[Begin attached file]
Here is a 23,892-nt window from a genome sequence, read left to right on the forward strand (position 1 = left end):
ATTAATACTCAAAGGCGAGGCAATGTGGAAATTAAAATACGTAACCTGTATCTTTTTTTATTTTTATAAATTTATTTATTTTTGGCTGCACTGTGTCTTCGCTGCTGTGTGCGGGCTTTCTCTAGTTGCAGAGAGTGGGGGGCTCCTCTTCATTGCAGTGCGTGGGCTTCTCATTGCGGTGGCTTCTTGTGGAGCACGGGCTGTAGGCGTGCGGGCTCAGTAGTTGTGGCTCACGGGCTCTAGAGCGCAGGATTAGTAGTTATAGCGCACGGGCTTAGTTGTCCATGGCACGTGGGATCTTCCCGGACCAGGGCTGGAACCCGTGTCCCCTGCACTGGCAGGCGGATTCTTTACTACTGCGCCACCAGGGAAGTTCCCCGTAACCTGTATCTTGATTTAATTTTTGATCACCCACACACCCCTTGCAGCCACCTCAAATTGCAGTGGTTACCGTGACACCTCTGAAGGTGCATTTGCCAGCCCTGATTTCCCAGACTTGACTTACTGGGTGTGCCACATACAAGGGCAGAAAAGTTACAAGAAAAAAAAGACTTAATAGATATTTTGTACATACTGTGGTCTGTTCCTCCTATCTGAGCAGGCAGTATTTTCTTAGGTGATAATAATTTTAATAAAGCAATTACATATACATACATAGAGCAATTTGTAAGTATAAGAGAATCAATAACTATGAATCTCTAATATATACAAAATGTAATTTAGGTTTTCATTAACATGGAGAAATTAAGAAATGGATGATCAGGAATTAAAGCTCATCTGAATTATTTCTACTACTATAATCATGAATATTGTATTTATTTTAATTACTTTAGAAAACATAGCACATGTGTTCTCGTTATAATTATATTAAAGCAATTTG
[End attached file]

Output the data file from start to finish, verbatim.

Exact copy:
Here is a 23,892-nt window from a genome sequence, read left to right on the forward strand (position 1 = left end):
ATTAATACTCAAAGGCGAGGCAATGTGGAAATTAAAATACGTAACCTGTATCTTTTTTTATTTTTATAAATTTATTTATTTTTGGCTGCACTGTGTCTTCGCTGCTGTGTGCGGGCTTTCTCTAGTTGCAGAGAGTGGGGGGCTCCTCTTCATTGCAGTGCGTGGGCTTCTCATTGCGGTGGCTTCTTGTGGAGCACGGGCTGTAGGCGTGCGGGCTCAGTAGTTGTGGCTCACGGGCTCTAGAGCGCAGGATTAGTAGTTATAGCGCACGGGCTTAGTTGTCCATGGCACGTGGGATCTTCCCGGACCAGGGCTGGAACCCGTGTCCCCTGCACTGGCAGGCGGATTCTTTACTACTGCGCCACCAGGGAAGTTCCCCGTAACCTGTATCTTGATTTAATTTTTGATCACCCACACACCCCTTGCAGCCACCTCAAATTGCAGTGGTTACCGTGACACCTCTGAAGGTGCATTTGCCAGCCCTGATTTCCCAGACTTGACTTACTGGGTGTGCCACATACAAGGGCAGAAAAGTTACAAGAAAAAAAAGACTTAATAGATATTTTGTACATACTGTGGTCTGTTCCTCCTATCTGAGCAGGCAGTATTTTCTTAGGTGATAATAATTTTAATAAAGCAATTACATATACATACATAGAGCAATTTGTAAGTATAAGAGAATCAATAACTATGAATCTCTAATATATACAAAATGTAATTTAGGTTTTCATTAACATGGAGAAATTAAGAAATGGATGATCAGGAATTAAAGCTCATCTGAATTATTTCTACTACTATAATCATGAATATTGTATTTATTTTAATTACTTTAGAAAACATAGCACATGTGTTCTCGTTATAATTATATTAAAGCAATTTG